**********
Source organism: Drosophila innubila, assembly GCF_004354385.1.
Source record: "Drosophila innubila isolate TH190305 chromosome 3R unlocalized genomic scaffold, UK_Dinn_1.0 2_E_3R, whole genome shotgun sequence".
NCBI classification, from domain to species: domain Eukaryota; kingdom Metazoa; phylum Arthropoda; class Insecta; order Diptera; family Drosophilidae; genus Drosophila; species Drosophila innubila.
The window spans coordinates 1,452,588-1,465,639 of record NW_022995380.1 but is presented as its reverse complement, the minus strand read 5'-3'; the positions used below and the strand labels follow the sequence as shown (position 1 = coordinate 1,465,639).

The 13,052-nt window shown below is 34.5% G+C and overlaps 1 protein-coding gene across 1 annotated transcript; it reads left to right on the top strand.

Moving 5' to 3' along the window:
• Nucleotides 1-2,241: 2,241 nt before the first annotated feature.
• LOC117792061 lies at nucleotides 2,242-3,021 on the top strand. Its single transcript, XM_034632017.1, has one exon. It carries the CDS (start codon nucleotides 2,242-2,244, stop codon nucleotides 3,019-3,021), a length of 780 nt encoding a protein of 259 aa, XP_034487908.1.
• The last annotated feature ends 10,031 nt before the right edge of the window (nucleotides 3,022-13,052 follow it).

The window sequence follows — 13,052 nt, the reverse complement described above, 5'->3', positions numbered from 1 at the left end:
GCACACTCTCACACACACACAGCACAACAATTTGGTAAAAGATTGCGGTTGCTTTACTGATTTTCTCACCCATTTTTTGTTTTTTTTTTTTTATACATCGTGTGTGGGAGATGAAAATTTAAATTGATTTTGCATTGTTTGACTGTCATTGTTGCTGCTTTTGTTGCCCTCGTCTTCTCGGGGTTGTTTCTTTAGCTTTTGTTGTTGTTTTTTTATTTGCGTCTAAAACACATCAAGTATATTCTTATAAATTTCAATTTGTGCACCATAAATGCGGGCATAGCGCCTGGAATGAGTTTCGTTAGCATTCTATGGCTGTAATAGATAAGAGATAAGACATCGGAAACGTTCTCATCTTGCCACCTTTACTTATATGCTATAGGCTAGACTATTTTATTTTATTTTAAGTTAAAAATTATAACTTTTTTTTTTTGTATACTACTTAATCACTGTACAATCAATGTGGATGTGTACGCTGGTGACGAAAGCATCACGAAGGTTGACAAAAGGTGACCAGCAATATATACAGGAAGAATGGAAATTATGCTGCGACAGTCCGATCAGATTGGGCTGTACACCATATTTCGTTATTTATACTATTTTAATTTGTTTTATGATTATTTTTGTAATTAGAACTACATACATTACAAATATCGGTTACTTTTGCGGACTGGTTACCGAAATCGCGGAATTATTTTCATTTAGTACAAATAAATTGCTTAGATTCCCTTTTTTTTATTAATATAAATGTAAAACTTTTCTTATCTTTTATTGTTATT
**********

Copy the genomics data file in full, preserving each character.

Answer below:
Source organism: Drosophila innubila, assembly GCF_004354385.1.
Source record: "Drosophila innubila isolate TH190305 chromosome 3R unlocalized genomic scaffold, UK_Dinn_1.0 2_E_3R, whole genome shotgun sequence".
NCBI classification, from domain to species: domain Eukaryota; kingdom Metazoa; phylum Arthropoda; class Insecta; order Diptera; family Drosophilidae; genus Drosophila; species Drosophila innubila.
The window spans coordinates 1,452,588-1,465,639 of record NW_022995380.1 but is presented as its reverse complement, the minus strand read 5'-3'; the positions used below and the strand labels follow the sequence as shown (position 1 = coordinate 1,465,639).

The 13,052-nt window shown below is 34.5% G+C and overlaps 1 protein-coding gene across 1 annotated transcript; it reads left to right on the top strand.

Moving 5' to 3' along the window:
• Nucleotides 1-2,241: 2,241 nt before the first annotated feature.
• LOC117792061 lies at nucleotides 2,242-3,021 on the top strand. Its single transcript, XM_034632017.1, has one exon. It carries the CDS (start codon nucleotides 2,242-2,244, stop codon nucleotides 3,019-3,021), a length of 780 nt encoding a protein of 259 aa, XP_034487908.1.
• The last annotated feature ends 10,031 nt before the right edge of the window (nucleotides 3,022-13,052 follow it).

The window sequence follows — 13,052 nt, the reverse complement described above, 5'->3', positions numbered from 1 at the left end:
GCACACTCTCACACACACACAGCACAACAATTTGGTAAAAGATTGCGGTTGCTTTACTGATTTTCTCACCCATTTTTTGTTTTTTTTTTTTTATACATCGTGTGTGGGAGATGAAAATTTAAATTGATTTTGCATTGTTTGACTGTCATTGTTGCTGCTTTTGTTGCCCTCGTCTTCTCGGGGTTGTTTCTTTAGCTTTTGTTGTTGTTTTTTTATTTGCGTCTAAAACACATCAAGTATATTCTTATAAATTTCAATTTGTGCACCATAAATGCGGGCATAGCGCCTGGAATGAGTTTCGTTAGCATTCTATGGCTGTAATAGATAAGAGATAAGACATCGGAAACGTTCTCATCTTGCCACCTTTACTTATATGCTATAGGCTAGACTATTTTATTTTATTTTAAGTTAAAAATTATAACTTTTTTTTTTTGTATACTACTTAATCACTGTACAATCAATGTGGATGTGTACGCTGGTGACGAAAGCATCACGAAGGTTGACAAAAGGTGACCAGCAATATATACAGGAAGAATGGAAATTATGCTGCGACAGTCCGATCAGATTGGGCTGTACACCATATTTCGTTATTTATACTATTTTAATTTGTTTTATGATTATTTTTGTAATTAGAACTACATACATTACAAATATCGGTTACTTTTGCGGACTGGTTACCGAAATCGCGGAATTATTTTCATTTAGTACAAATAAATTGCTTAGATTCCCTTTTTTTTATTAATATAAATGTAAAACTTTTCTTATCTTTTATTGTTATT